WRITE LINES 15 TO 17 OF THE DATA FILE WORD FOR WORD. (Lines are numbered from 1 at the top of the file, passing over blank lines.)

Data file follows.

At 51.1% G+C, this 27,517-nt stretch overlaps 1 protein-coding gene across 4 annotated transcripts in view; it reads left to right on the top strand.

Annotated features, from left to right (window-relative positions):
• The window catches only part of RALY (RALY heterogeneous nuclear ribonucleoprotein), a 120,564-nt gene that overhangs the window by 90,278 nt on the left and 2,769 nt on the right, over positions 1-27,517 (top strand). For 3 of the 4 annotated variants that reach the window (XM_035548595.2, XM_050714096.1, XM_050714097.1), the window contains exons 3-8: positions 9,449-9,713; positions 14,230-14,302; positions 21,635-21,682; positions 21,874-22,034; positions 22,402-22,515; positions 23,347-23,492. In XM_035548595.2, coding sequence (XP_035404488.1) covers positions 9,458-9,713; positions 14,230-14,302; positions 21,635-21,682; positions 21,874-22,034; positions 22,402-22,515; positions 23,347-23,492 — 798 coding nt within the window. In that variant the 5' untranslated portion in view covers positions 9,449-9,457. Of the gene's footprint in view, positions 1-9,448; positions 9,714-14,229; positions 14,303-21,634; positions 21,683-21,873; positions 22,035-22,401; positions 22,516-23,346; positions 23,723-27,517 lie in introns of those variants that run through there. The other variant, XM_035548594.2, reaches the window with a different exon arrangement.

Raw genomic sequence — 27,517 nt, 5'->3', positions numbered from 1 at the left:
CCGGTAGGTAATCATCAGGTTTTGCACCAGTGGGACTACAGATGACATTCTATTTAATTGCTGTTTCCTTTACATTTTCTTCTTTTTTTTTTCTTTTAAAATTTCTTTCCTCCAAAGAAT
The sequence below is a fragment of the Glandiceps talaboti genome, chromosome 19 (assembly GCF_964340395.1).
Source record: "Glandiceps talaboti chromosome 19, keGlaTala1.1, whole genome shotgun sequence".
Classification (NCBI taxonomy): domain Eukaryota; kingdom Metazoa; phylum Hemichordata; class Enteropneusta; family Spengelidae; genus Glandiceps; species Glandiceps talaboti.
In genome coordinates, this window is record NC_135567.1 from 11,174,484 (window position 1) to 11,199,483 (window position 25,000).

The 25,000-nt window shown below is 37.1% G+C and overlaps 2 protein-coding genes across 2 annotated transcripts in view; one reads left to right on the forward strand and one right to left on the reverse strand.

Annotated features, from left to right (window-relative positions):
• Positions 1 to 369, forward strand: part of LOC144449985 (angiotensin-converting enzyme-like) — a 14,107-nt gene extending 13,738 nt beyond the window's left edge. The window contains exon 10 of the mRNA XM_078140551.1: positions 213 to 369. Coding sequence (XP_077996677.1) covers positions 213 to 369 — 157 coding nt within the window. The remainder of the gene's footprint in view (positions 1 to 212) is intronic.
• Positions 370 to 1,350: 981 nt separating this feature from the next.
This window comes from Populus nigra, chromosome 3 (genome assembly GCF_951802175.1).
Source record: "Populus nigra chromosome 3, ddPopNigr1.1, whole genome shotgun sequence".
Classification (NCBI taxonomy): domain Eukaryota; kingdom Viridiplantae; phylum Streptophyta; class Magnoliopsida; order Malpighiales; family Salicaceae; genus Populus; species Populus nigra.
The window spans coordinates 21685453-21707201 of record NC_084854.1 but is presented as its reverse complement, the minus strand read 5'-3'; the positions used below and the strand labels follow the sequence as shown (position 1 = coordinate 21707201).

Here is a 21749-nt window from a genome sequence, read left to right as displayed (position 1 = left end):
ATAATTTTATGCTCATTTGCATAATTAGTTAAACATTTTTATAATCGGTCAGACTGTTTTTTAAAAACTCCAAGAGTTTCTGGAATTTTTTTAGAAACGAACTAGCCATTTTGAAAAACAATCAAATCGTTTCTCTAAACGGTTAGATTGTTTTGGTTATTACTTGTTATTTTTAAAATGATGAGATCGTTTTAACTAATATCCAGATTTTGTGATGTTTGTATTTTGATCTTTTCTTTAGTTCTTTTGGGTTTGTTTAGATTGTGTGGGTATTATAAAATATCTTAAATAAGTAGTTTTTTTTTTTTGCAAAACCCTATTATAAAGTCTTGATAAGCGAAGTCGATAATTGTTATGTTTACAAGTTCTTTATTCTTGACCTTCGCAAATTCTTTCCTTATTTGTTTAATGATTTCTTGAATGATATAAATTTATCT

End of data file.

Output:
Source record: "Populus nigra chromosome 3, ddPopNigr1.1, whole genome shotgun sequence".
Classification (NCBI taxonomy): domain Eukaryota; kingdom Viridiplantae; phylum Streptophyta; class Magnoliopsida; order Malpighiales; family Salicaceae; genus Populus; species Populus nigra.
The window spans coordinates 21685453-21707201 of record NC_084854.1 but is presented as its reverse complement, the minus strand read 5'-3'; the positions used below and the strand labels follow the sequence as shown (position 1 = coordinate 21707201).